The Brancatelli File



September 22, 1993 -- When you travel on business, do you stay in a hotel or a motel?

Sorry, that's the wrong answer.

In fairness, that's a trick question because it has been years since business travelers had so stark and simple a choice. The days when there were just two clearly defined lodging options--the traditional, full-service hotel or the humble, roadside motel--are long gone.

Nowadays, business travelers must sift through a myriad of lodging options: all-suite hotels, extended-stay accommodations, limited-service hotels, boutique and luxury properties and several flavors of "economy" lodgings. Each type of hotel offers a dramatically different roster of services and amenities and it's impossible to judge the value of a particular property based solely on the price of a guest room.

From the hotel industry's point of view, this so-called "segmentation" of lodging options was supposed to result in a more cost-effective and profitable approach to housing business travelers. In reality, however, segmentation has been a financial nightmare.

As an industry, hotels lost about $5 billion last year or $1,500 for each existing guest room in the United States. That's because segmentation resulted in an unprecedented building spree and an huge oversupply of hotel rooms. On an average night in America, in fact, about four of every ten guest rooms go unoccupied and unrented.

From the business traveler's perspective, hotel segmentation requires you to pay a little more attention before booking a room. That's because there are services you can't have in exchange for every desirable special amenity offered by a hotel in a particular lodging segment.

Here's a snapshot of some of the newer lodging options available, what they usually offer, what you're likely to sacrifice and when they are best to book.

What they offer: a well-appointed suite, free breakfast and evening cocktails for about the same price traditional hotels charge for a standard guest room.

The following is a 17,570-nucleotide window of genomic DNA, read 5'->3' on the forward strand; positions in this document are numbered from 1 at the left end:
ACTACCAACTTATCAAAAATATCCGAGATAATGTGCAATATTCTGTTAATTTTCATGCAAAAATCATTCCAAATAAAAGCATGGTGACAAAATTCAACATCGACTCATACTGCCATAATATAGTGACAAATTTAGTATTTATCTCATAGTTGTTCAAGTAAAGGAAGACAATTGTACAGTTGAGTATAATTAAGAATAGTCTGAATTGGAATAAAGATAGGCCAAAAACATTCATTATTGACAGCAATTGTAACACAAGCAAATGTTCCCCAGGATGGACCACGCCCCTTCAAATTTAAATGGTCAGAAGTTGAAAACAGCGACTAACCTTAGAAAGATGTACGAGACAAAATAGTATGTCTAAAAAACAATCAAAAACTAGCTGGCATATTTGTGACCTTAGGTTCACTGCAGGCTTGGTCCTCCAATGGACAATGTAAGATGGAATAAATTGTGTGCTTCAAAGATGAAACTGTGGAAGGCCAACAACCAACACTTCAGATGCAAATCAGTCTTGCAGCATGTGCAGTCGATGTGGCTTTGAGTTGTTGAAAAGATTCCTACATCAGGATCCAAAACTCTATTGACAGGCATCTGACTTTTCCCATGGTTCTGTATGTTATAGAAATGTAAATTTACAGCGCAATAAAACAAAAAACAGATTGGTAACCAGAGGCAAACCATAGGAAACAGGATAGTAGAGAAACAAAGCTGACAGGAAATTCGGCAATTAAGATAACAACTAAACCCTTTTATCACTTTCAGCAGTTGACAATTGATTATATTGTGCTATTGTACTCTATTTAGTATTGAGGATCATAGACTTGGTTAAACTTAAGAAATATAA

What you sacrifice: room service, on-site restaurants and bars, banquet and meeting space, and concierge services.

Best to book: when you're spending several consecutive nights in a hotel and want more space and comfort than traditional guest rooms offer.

Best-known chains: Embassy Suites, Guest Quarters and Crown Sterling Suites.

What they offer: fully equipped apartments in townhouse-style developments, complete with on-site pools, washers and dryers, barbecues, sports courts and other "at-home" comforts.

What you sacrifice: on-site restaurants and bars, most full-service hotel amenities and a traditional hotel lobby.

Best to book: for long stays in one city when you'd like to live as close to a "normal" life as possible.

Best-known chains: Residence Inn and Summerfield Suites.

What they offer: oversized guest rooms with large work desks and other business-related services at prices about a third below traditional hotel rates.

What you sacrifice: around-the-clock attention from the front desk, fancy dining, entertaining and meeting facilities and elegant public rooms.

Best to book: when you want all the services, but need to cut corners while doing it.

Best-known chain: Courtyard by Marriott.

What they offer: good beds, pleasant surroundings, decent television sets and a free continental breakfast at about half the price of the nightly rate at a traditional hotel.

What you sacrifice: all the special services and amenities of a traditional hotel and on-site restaurants and bars.

Best to book: on an overnight stay when all you need is a comfortable place to sleep and a shower the next morning.

Best-known chains: Hampton Inn, LaQuinta, Holiday Inn Express and Fairfield Inn.

What they offer: a place to sleep and free local calls at rock-bottom rates.

What you sacrifice: everything else.

Best to book: when it's stay on the cheap or cancel the trip.

Best-known chains: Motel 6 and Super 8.

All of which brings us back to traditional, full-service hotels like Westin and Hyatt or luxury properties such as the Four Seasons or Ritz-Carlton. For all their drawbacks--much higher prices for smallish guest rooms--they still have their place in the segmented hotel firmament.

After all, full-service hotels are still the only places where you can order a club sandwich from room service at 2 a.m. or get a pair of slacks pressed in 20 minutes.

This column originally appeared in The Los Angeles Times business section.

Copyright 1993-2007 by Joe Brancatelli. All rights reserved.